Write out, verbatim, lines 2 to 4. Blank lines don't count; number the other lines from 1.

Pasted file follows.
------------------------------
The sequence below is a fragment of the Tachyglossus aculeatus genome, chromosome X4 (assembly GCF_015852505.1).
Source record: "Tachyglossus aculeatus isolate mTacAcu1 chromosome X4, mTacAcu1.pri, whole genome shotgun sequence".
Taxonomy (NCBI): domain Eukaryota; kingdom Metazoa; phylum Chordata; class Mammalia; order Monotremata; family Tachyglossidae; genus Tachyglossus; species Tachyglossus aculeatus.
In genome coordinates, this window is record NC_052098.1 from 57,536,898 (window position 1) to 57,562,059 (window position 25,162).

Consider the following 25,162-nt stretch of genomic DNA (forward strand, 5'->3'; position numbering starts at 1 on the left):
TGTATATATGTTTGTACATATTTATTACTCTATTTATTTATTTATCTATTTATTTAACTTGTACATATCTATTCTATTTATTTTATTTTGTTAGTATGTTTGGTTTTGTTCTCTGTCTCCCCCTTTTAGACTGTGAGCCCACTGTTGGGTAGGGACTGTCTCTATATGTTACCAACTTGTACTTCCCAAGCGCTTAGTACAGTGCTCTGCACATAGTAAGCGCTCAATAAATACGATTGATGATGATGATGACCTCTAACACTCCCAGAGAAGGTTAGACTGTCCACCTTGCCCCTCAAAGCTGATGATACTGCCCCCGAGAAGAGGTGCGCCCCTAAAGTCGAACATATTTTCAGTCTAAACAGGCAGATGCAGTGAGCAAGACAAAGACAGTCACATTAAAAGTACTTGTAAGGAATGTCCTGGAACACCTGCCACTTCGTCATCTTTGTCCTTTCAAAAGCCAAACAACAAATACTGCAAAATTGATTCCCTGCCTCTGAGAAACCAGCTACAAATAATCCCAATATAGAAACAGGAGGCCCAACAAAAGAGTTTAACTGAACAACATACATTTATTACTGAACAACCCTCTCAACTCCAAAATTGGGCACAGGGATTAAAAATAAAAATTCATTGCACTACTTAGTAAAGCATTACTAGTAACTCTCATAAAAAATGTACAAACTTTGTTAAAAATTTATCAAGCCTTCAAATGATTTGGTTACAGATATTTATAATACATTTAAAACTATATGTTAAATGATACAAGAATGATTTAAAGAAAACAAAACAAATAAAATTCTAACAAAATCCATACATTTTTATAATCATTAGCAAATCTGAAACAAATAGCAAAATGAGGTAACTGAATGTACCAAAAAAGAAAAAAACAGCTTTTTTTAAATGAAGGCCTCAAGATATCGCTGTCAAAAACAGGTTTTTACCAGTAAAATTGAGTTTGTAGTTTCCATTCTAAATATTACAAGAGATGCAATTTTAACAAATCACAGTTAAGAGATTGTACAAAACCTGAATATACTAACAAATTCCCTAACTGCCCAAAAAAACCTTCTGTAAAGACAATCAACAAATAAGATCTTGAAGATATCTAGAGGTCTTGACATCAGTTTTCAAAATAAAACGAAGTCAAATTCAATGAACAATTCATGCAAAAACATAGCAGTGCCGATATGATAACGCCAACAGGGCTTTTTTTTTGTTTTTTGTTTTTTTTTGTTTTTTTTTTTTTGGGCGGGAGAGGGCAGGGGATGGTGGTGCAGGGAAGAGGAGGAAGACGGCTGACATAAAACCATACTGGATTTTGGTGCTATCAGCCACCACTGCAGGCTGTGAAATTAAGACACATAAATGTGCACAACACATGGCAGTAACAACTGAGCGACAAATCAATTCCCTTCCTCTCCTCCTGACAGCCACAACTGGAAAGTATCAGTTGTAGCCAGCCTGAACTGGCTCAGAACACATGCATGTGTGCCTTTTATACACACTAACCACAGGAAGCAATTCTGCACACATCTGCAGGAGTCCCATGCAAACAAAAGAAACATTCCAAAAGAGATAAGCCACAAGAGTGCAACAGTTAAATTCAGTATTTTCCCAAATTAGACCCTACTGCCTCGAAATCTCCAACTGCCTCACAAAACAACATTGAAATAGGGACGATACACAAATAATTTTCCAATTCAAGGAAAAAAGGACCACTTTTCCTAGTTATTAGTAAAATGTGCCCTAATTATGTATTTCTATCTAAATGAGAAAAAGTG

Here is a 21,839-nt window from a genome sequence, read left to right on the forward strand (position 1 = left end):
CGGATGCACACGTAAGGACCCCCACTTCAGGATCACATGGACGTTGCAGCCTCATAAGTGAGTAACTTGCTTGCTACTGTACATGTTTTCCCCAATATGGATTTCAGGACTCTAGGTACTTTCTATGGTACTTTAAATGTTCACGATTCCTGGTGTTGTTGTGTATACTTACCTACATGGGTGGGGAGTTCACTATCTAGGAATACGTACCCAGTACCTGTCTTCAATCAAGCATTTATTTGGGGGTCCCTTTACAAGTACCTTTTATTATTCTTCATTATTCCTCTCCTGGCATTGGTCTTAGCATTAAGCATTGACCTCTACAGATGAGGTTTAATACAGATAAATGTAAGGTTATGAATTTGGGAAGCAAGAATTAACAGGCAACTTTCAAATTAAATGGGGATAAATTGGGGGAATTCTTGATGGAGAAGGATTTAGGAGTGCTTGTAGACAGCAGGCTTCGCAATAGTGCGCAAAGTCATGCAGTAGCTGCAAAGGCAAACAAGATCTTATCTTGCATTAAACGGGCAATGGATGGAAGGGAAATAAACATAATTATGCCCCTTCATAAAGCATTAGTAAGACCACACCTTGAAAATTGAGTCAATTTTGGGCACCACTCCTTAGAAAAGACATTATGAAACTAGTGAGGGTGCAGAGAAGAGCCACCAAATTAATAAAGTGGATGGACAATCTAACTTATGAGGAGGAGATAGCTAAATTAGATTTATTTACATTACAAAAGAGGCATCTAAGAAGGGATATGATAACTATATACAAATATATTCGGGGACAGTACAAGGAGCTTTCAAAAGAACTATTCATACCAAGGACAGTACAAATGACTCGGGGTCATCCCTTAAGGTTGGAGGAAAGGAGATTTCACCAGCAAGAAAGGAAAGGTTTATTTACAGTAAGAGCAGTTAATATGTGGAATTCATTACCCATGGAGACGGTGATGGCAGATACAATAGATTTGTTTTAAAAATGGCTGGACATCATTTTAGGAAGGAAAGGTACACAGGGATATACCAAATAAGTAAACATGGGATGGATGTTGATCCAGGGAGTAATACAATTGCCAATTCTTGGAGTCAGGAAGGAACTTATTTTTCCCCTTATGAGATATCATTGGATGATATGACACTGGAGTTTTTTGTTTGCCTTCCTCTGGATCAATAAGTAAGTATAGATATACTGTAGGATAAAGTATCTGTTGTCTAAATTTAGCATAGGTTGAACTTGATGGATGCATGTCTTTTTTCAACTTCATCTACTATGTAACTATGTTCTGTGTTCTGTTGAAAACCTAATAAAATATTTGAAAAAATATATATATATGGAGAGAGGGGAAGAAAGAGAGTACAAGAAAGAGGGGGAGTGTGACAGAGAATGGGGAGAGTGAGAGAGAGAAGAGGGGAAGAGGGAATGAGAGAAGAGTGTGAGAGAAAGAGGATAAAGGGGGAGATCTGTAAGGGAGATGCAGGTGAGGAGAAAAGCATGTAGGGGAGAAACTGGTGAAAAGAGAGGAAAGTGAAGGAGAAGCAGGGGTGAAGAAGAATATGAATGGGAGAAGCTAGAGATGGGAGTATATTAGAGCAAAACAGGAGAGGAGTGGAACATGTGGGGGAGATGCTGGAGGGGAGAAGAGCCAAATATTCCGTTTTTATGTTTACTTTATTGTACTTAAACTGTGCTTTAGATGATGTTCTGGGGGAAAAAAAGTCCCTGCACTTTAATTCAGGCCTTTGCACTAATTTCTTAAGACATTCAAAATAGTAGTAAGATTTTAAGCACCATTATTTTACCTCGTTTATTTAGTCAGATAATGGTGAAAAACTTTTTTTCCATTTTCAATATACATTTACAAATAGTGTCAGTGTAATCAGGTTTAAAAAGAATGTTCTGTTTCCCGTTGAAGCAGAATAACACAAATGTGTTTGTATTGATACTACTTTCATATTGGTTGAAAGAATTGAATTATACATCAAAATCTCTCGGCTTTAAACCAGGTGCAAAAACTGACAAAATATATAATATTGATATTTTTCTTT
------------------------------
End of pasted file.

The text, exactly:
Source record: "Tachyglossus aculeatus isolate mTacAcu1 chromosome X4, mTacAcu1.pri, whole genome shotgun sequence".
Taxonomy (NCBI): domain Eukaryota; kingdom Metazoa; phylum Chordata; class Mammalia; order Monotremata; family Tachyglossidae; genus Tachyglossus; species Tachyglossus aculeatus.
In genome coordinates, this window is record NC_052098.1 from 57,536,898 (window position 1) to 57,562,059 (window position 25,162).